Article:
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Period Hormones - What are they?

Updated: Apr 14, 2018


Being a women is such a beautiful thing and to understanding our own bodies is another added beauty.  We have a lot that goes on hormonally during our cycles, they chop and change all the time to ensure your body is healthy enough to support, nourish and essentially be ready for a future baby. 

It’s the truth. 

As women, we are designed to carry and reproduce. So naturally we go through a lot with our bodies to re-create the human existence. 


It’s definitely something women should be aware of to understand why our bodies do what they do each month. Not only for reproduction measures but also for your overall mind-body health.

Both Females and Males hold reproductive hormones, in this blurb will primarily focus on the female hormonal cycle (To all the men - will get on to your hormones very soon!)



There is a very large number of hormones that help get our cycles regular, make our brains happy and allow our bodies to change for the good to ensure the smooth process of menstruation or conception.


Below is the list of hormones that are involved at all stages of the cycle, but some of these will increase or decrease depending on the stage you are in. 

Here is the list, the very big list:

- Follicle stimulating hormone (FSH) Released by the pituitary gland to stimulate follicle development

- Luteinising Hormone (LH) promotes the release of the follicles

- Sex Hormone Binding Globulin (SHBG) made from the liver to bring to oestrogen, testosterone and dihydrotesterone and carries them in the blood

- Dehydroepiandrosterone Sulphate (DHEA-S) produced by the adrenal glands and metabolised into a range of reproductive hormones including testosterone, oestrogen and cortisol (stress hormone)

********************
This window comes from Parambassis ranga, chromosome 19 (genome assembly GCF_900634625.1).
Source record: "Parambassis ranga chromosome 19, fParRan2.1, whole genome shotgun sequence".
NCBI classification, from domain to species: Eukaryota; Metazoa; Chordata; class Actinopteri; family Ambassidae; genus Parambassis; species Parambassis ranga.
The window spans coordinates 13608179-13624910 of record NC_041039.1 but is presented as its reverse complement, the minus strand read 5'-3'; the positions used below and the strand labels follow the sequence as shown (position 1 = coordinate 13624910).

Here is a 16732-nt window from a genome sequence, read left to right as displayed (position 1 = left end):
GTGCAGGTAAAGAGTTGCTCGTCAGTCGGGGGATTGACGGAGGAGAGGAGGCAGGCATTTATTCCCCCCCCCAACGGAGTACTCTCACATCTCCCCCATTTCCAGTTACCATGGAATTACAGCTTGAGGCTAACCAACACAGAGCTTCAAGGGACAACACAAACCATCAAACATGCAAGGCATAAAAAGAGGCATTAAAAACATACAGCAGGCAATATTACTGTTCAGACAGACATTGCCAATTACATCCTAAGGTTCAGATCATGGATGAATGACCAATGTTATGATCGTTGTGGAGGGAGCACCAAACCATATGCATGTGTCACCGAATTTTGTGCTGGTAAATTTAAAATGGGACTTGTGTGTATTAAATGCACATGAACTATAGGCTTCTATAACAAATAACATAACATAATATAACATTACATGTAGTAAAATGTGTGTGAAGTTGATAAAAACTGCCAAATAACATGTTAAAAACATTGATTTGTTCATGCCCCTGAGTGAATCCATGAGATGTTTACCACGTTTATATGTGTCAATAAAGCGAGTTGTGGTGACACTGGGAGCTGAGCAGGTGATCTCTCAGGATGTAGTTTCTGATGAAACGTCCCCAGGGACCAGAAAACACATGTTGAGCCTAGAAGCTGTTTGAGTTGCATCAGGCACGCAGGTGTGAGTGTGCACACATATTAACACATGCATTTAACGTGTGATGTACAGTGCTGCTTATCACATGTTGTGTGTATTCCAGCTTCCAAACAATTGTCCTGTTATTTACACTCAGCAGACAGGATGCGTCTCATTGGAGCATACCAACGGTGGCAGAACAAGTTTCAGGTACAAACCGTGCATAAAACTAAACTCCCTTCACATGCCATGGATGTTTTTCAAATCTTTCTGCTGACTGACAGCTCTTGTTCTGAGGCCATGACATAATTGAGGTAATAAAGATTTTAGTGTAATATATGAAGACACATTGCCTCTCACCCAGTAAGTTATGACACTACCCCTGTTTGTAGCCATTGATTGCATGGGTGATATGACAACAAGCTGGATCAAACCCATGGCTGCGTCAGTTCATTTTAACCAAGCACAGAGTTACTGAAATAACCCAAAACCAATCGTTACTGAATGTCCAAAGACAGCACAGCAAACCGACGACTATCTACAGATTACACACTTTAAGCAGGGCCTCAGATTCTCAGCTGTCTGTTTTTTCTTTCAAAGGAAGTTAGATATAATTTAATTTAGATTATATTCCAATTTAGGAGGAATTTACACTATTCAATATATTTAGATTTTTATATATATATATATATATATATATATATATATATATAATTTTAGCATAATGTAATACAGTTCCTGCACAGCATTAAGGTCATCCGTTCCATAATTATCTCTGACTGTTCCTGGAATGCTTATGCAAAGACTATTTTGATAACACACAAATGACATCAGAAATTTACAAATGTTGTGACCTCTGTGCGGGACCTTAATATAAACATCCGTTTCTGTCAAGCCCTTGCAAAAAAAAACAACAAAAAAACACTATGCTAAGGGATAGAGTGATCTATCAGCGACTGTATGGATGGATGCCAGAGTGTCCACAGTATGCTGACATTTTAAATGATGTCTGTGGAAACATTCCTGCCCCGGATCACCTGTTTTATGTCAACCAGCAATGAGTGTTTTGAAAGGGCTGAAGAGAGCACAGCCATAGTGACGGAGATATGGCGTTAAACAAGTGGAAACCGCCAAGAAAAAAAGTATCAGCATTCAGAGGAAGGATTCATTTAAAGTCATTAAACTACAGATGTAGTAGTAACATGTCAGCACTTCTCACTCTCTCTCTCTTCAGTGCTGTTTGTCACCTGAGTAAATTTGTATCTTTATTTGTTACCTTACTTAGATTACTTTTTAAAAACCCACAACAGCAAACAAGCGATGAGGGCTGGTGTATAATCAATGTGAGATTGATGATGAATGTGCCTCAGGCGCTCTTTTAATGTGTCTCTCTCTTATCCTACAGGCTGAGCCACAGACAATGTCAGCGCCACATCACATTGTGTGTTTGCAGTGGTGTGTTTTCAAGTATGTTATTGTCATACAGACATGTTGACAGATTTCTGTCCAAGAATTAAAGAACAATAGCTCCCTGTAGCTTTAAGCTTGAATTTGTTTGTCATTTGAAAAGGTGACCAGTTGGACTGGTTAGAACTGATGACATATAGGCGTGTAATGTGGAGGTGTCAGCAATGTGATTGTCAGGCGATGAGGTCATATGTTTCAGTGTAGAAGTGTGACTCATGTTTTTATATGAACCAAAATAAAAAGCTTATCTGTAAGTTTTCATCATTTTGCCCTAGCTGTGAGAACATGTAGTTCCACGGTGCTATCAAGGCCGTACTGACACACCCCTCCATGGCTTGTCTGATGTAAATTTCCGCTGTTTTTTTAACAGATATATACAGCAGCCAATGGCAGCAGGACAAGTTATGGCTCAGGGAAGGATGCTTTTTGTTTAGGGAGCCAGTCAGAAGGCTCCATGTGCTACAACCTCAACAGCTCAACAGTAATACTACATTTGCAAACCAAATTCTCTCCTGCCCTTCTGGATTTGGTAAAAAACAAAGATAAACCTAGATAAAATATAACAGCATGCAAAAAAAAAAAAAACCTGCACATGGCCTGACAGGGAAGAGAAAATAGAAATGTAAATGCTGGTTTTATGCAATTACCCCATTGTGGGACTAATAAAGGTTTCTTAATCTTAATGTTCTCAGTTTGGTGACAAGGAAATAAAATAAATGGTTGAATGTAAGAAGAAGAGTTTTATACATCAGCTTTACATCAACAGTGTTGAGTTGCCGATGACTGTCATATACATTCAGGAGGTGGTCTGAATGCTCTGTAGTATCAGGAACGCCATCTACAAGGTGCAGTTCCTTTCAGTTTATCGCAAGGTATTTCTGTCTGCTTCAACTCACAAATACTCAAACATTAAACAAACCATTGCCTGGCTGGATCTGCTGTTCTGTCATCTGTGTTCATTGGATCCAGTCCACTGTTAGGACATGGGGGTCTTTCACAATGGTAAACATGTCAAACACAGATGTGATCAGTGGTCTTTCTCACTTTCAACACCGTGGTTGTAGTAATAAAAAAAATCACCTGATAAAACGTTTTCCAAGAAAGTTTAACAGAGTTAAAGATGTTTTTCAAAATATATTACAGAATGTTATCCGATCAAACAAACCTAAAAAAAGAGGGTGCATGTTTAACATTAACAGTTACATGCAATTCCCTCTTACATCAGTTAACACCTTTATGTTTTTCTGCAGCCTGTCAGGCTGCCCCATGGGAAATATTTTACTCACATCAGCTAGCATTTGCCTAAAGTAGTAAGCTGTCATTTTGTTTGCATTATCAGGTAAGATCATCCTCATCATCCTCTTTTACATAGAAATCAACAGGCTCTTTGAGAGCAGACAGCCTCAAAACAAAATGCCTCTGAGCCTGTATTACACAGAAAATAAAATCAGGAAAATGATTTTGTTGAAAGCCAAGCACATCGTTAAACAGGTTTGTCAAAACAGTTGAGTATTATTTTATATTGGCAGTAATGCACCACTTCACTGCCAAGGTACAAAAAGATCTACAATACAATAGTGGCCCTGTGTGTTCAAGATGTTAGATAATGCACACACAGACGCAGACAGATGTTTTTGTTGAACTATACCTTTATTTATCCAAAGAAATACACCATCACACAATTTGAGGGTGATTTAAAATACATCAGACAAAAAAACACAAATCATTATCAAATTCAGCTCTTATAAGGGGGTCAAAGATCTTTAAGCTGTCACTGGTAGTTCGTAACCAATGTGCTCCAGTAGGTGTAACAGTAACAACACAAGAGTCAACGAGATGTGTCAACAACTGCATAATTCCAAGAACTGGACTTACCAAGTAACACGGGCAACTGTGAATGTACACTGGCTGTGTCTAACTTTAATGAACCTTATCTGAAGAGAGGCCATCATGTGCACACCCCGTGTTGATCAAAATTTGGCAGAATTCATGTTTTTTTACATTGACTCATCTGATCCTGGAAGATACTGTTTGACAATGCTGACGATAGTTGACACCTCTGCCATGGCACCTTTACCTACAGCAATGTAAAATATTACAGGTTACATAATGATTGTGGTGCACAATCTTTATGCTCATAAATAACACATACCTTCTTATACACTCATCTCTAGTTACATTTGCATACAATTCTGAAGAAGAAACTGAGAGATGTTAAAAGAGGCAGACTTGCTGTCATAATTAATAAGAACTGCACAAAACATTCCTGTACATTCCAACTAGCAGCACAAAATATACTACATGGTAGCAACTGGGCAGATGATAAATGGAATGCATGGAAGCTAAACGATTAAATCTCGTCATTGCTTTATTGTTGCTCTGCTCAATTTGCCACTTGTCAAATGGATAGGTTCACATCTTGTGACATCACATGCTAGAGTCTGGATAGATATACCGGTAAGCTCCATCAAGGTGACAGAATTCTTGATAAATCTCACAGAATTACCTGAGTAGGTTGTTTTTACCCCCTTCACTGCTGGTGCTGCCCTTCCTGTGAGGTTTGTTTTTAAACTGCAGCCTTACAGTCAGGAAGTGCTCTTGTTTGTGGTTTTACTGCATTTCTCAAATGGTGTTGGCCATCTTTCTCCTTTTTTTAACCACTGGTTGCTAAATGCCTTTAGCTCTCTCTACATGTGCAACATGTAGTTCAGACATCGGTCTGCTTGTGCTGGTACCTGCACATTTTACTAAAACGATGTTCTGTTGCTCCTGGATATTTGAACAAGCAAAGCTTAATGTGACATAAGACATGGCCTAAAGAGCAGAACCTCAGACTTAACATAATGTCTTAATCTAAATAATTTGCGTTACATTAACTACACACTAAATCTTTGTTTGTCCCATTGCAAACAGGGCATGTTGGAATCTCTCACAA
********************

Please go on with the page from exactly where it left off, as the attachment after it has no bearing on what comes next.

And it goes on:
- Anti- Mullein Hormone (AMH) is produced by the primary developing follicle to prevent other follicles to be stimulated

- Prolactin produced in large amounts during breastfeeding and also produced to trigger oestrogen

- Progesterone supports the uterus for pregnancy and is released when the follicle become the corpus lute

- Estradiol (E2) is a type of oestrogen produced by the developing follicles.

- Testosterone balanced progesterone and oestrogen during the cycle as well as it is released to shed the lining of the endometrium safely during menstruation.

Woah.... This is a whole lot to remember for some women but.... there is a but. You need to get a basic understanding of these so you can understand what could be impacted hormonally if something changes in your cycle or goes wrong.

The following is an explanation in Western and Chinese medicine of each phase of the hormone cycle during your period.


Western Medicine explains your cycle with the release of hormones at different stages, yet chinese medicine looks at your cycle as different phases of your yin,yang,blood,qi and body fluids. (Which will be explained through out each phase)

Menstrual phase (From day 1 to 5) . The endometrium is discharged from the body through the help of all three progesterone, oestrogen and testosterone. FSH & LH are stimulated to start the production of a new egg. This is a blood moving and yin phase of the cycle in Chinese medicine phase of a women's cycle. This means as your period comes you are letting go of a lot of blood and regenerating the yin (building the endometrium back up) to restore the uterus to it's balanced state. 


During this phase of the cycle it's important to not do any strenuous exercise or start a stressful project as this could interfere with the cleansing of your endometrial lining.

Light walks, light food, warm fluids and lots of laughter are the things you need during this stage. Who doesn't want to laugh more anyway?